At the end of Shakespeare’s A Midsummer Night’s Dream, hobgoblin Puck famously excuses all that has gone before as a “weak and idle theme, no more yielding but a dream”. If so, it was a fantastic and crazy dream that the audience collectively dreamed in the theatre. While Puck undersells the thematic depths of the play, Auckland Theatre’s Company’s fast and furious streamlined show (no interval!) emphasises the fun and farce of love gone very, very wrong.
Midsummer Night’s Dream, though taking inspiration from several sources, is credited as being Shakespeare’s only original plot. It’s one of his most popular too – a comic plot that sees a love quadrangle of miss-matched Athenian youths Hermia, Helena, Lysander and Demetrius enter the woods, which also contains a group of amateur actors rehearsing a play for the wedding of Duke Theseus (Peter Daube) to his exotic bride Hippolyta (Goretti Chadwick), as well as being the home of mischievous fairies, reigned over by feuding lovers King Oberon (Xavier Horan) and Queen Titania (Alison Bruce).
I wish my own dreams looked like this. An almost unbearably bright red raked stage looks out at us, a fittingly unbalanced playing space which at various times the actors climb, slide and leap off. No subtly here then – the red of fervent passion and desire dominates. The gloriously styled black and white fashions of the four lovers – including Brooke Williams’ Hermia school girl burlesque chic topped with an upside-down cupcake tutu, and Josh McKenzie’s wrapped in a foppishly large bow tie and ankle high socks, take a bow designer Nic Smillie – gets considerably skimpier the longer the play goes on. Goretti Chadwick’s Hippolyta, going against received interpretation, is rather into her Theseus. And there are enough bare-chested men to rival the wolf pack of the Twilight films.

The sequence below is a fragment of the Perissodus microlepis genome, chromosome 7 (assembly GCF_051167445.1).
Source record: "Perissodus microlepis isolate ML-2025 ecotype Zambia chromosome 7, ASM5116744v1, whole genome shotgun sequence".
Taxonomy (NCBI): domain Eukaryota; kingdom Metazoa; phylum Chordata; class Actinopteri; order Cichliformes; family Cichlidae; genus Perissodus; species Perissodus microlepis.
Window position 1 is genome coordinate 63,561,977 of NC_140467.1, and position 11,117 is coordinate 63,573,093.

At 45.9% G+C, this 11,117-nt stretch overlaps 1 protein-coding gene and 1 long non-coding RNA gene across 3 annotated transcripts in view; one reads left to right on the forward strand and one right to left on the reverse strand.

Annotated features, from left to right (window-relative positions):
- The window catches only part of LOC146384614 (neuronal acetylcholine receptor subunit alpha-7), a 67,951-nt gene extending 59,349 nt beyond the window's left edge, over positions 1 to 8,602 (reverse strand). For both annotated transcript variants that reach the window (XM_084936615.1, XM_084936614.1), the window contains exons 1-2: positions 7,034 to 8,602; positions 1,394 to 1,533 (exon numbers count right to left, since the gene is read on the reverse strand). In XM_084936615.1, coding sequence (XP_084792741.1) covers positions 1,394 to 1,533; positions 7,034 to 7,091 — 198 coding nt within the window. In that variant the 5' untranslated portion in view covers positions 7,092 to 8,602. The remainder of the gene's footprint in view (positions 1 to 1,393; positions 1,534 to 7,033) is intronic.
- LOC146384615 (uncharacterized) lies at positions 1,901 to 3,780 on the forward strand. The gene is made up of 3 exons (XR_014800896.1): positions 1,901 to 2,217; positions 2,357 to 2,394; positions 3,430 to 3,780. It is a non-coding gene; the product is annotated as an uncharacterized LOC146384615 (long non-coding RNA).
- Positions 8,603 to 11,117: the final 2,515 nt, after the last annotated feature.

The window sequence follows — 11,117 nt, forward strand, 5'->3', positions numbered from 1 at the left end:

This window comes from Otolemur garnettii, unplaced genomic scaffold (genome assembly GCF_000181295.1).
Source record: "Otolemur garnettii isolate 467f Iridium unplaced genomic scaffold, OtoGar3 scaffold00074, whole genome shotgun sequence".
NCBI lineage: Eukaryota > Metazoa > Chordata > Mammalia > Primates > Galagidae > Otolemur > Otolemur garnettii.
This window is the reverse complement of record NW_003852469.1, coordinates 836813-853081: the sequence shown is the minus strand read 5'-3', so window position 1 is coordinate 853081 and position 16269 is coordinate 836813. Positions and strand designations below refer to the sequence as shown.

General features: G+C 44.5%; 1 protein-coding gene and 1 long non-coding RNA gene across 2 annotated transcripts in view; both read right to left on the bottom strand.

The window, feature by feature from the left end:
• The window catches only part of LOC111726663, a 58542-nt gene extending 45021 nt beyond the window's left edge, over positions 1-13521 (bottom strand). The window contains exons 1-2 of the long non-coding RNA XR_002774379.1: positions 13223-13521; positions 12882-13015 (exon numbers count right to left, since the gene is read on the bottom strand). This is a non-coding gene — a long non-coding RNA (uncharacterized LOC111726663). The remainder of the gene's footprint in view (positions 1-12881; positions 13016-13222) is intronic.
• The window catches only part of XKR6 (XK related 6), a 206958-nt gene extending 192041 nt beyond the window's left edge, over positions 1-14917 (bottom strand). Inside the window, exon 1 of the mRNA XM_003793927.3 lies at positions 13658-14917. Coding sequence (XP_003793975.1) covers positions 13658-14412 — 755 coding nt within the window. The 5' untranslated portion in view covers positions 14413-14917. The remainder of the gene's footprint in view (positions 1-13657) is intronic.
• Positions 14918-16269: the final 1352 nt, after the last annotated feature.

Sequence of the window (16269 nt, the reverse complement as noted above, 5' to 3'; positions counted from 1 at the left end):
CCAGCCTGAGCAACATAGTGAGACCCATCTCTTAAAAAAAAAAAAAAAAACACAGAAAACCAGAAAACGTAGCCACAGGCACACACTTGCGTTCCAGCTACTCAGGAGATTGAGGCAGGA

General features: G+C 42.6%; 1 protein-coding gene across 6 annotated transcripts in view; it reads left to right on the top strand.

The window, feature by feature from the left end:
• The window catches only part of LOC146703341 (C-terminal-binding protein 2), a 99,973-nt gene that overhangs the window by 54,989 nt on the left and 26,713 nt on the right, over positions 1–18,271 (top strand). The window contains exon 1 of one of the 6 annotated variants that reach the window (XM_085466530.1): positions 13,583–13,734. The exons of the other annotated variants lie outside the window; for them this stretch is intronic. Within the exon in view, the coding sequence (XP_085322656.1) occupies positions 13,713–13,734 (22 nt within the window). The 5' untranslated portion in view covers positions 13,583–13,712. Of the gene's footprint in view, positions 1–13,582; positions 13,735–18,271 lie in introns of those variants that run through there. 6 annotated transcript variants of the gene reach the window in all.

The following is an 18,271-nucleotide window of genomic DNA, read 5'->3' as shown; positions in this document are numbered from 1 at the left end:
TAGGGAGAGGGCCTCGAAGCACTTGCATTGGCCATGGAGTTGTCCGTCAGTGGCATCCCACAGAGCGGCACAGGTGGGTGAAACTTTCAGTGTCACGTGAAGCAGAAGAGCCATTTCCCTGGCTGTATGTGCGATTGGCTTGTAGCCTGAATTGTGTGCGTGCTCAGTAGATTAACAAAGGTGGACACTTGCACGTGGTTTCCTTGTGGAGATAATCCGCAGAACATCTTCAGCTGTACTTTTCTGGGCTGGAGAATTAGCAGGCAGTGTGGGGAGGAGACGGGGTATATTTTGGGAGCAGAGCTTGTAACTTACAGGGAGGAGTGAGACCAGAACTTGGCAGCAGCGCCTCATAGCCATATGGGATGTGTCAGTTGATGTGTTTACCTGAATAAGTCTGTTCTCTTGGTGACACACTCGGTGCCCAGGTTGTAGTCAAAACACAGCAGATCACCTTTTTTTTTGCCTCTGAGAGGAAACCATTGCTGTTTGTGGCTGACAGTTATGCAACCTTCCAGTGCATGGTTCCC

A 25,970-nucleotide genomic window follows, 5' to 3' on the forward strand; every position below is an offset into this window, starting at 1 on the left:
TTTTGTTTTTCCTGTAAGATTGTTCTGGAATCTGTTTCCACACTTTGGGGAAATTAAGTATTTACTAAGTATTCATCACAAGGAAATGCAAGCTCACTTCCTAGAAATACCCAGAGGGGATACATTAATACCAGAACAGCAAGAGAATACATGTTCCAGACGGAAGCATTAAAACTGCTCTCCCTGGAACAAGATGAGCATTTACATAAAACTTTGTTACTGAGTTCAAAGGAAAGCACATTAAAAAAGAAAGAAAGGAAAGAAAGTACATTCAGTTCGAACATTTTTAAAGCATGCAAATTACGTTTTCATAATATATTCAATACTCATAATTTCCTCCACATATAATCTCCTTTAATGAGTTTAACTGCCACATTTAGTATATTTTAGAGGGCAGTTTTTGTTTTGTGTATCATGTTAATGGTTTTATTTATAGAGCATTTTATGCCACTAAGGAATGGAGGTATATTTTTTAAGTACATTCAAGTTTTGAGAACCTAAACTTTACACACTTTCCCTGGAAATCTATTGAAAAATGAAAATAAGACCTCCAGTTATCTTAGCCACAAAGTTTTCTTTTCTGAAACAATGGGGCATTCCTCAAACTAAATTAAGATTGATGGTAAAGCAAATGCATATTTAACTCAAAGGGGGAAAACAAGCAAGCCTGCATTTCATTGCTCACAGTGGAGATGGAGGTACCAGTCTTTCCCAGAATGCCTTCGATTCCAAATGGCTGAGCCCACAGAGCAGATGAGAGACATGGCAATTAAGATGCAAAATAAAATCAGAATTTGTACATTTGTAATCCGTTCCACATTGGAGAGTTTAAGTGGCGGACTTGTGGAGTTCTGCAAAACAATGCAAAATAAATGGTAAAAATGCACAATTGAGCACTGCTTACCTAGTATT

Jack the Ripper finally comes to Auckland, and he’s got a knife… [by James Wenley]
When I met Anders Falstie-Jensen during his lunch break from rehearsals at the Basement, he was beaming and full of enthusiasm for his latest project. The play he is directing, Yours Truly sounds like a ripper. Jack the Ripper to be precise. Written by Albert Belz, the play promises to be one of the scariest and darkest thrillers from a New Zealand playwright.
But other than the subject matter, there is something else for Anders to be excited about – the play marks a significant milestone for Anders and his theatre company The Rebel Alliance (whose Fringe offering Standstill I really enjoyed). For the first time, thanks to a grant from Creative New Zealand, Anders can go to paid full time work, 9-5, as a theatre director…